Tibetan Buddhism is the body of Buddhist religious doctrine and institutions characteristic of Tibet and certain regions of the Himalayas, including northern Nepal, Bhutan, and India (Arunachal Pradesh, Ladakh and Sikkim). It is also practiced in Mongolia and parts of Russia (Kalmykia, Buryatia, and Tuva) and Northeast China. Tibetan Buddhism comprises many distinct schools, but is primarily divided into four main traditions: Nyingma, Kagyu, Gelug, and Sakya. All schools are said to include the teachings of the three vehicles of Buddhism: the Foundational Vehicle, Mahayana, and Vajrayana, although some schools, the Gelug for example, consider Vajrayana a part of Mahayana.
The land reform of the Tibetan region by the People's Republic of China beginning in mid-1950s led to armed conflicts later in the decade. The failed rebellion resulted in the exile of about eighty thousand Tibetans, many of them Buddhist clergy members, to India. Some of them went further to the west, which in turn eventually led to the spread of Tibetan Buddhism to many Western countries, where the tradition has gained some popularity.
Buddhahood is sometimes partially defined as a state of omniscience. "Omniscience" relates to the Buddhist principle that all things derive from mind.
When, in Buddhahood, one is freed from all mental obscurations, one is said to attain a state of continuous bliss, mixed with a simultaneous cognition of emptiness, the true nature of reality. In this state, all limitations on one's ability to help other living beings are removed.
It is said that there are countless beings who have attained Buddhahood. Buddhas spontaneously, naturally and continuously perform activities to benefit all sentient beings. However it is believed that sentient beings' karmas limit the ability of the Buddhas to help them. Thus, although Buddhas possess no limitation from their side on their ability to help others, sentient beings continue to experience suffering as a result of the limitations of their own former negative actions.
More precisely, Tibetans specify two alternative criteria for being Buddhist: a) formal: having taken refuge and b) in belief: acceptance of the Three marks of existence.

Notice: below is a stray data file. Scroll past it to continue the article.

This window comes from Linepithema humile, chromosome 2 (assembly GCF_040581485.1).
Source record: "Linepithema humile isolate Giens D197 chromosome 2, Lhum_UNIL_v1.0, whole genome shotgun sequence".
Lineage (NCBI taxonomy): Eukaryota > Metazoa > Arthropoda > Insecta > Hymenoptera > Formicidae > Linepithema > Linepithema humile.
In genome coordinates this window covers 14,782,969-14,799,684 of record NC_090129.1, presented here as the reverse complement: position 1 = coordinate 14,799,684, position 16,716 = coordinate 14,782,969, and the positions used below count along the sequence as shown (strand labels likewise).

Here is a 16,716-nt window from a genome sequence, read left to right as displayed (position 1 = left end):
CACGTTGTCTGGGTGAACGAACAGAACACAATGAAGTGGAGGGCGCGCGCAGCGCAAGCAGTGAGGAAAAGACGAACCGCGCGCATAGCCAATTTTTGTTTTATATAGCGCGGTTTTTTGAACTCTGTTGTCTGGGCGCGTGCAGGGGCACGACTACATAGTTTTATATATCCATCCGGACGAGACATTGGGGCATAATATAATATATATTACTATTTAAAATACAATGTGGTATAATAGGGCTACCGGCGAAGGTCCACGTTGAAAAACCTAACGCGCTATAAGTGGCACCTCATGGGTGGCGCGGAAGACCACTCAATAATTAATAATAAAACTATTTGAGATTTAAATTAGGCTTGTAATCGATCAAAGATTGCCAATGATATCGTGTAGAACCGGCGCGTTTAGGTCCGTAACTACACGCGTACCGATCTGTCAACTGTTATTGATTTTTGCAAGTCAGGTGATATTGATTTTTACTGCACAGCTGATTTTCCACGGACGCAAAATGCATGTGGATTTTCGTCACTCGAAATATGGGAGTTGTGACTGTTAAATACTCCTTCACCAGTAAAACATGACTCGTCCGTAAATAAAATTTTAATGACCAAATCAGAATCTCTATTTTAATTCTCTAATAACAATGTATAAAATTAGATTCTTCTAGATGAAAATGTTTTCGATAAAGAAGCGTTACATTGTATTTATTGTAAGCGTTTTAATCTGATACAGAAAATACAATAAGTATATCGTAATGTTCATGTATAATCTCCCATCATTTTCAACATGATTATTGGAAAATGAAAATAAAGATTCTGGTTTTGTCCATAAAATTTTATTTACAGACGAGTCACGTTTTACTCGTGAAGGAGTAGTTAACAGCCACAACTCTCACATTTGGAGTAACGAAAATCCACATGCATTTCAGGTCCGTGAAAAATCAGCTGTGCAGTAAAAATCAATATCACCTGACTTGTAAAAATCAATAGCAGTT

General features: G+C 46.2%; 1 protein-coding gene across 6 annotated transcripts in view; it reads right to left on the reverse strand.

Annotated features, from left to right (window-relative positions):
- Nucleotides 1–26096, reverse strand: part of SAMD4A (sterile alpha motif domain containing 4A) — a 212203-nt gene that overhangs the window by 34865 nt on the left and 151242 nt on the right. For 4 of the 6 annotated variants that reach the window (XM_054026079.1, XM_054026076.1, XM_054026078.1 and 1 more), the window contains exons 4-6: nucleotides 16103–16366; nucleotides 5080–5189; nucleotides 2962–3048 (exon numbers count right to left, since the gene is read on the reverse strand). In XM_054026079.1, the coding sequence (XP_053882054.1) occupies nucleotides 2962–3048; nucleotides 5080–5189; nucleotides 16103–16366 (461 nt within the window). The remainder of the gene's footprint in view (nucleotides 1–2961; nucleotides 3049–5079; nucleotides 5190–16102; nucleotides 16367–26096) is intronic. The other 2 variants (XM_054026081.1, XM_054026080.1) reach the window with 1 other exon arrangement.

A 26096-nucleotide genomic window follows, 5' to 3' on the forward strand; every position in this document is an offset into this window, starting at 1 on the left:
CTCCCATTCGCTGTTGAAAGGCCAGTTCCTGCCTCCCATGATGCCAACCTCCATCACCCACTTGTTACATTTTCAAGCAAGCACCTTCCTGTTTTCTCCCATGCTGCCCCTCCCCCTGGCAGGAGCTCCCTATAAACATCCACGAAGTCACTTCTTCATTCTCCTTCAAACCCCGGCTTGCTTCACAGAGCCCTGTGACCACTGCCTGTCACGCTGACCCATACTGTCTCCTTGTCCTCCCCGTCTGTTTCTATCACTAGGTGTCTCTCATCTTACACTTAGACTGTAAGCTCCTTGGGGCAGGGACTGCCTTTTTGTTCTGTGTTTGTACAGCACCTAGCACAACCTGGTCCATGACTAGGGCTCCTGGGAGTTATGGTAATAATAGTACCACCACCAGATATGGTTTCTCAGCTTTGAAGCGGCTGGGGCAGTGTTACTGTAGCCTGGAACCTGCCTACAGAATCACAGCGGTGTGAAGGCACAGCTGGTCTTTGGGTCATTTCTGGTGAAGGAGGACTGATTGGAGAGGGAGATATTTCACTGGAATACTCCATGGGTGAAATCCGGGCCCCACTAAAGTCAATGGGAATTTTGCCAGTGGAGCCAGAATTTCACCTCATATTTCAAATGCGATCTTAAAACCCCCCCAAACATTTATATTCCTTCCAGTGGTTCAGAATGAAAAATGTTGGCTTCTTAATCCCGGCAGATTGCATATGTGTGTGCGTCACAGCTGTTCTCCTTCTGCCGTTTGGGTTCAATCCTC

An emphasis on oral transmission as more important than the printed word derives from the earliest period of Indian Buddhism, when it allowed teachings to be kept from those who should not hear them. Hearing a teaching (transmission) readies the hearer for realisation based on it. The person from whom one hears the teaching should have heard it as one link in a succession of listeners going back to the original speaker: the Buddha in the case of a sutra or the author in the case of a book. Then the hearing constitutes an authentic lineage of transmission. Authenticity of the oral lineage is a prerequisite for realisation, hence the importance of lineages.
Merely reading about a teaching is helpful but no substitute for receiving a transmission on it. Having a text recited aloud by someone who holds the lineage for transmission of that text makes oneself also a holder of that lineage and the more ready for realisation of the teaching in it. Oral transmissions by lineage holders traditionally can take place in small groups or mass gatherings of listeners and may last for seconds (in the case of a mantra, for example) or months (in the case of a section of the canon, etc). A transmission can even occur without actually hearing, as in Asanga's visions of Maitreya.
Spontaneous realisation on the basis of transmission is possible but rare. Normally an intermediate step is needed in the form of analytic meditation, i.e., thinking about what one has heard. As part of this process, entertaining doubts and engaging in internal debate over them is encouraged in some traditions particularly. When analytic meditation achieves the quality of realisation, one is encouraged to switch to "focussed" or "fixation" meditation. In this the mind is stabilised on that realisation for periods long enough to gradually habituate it to it. A person's capacity for analytic meditation can be trained with logic and that for successful focussed meditation through mental quiescenece. A meditation routine may involve alternating sessions of analytic meditation to achieve deeper levels of realisation and focussed meditation to consolidate them. The deepest level of realisation is Buddhahood.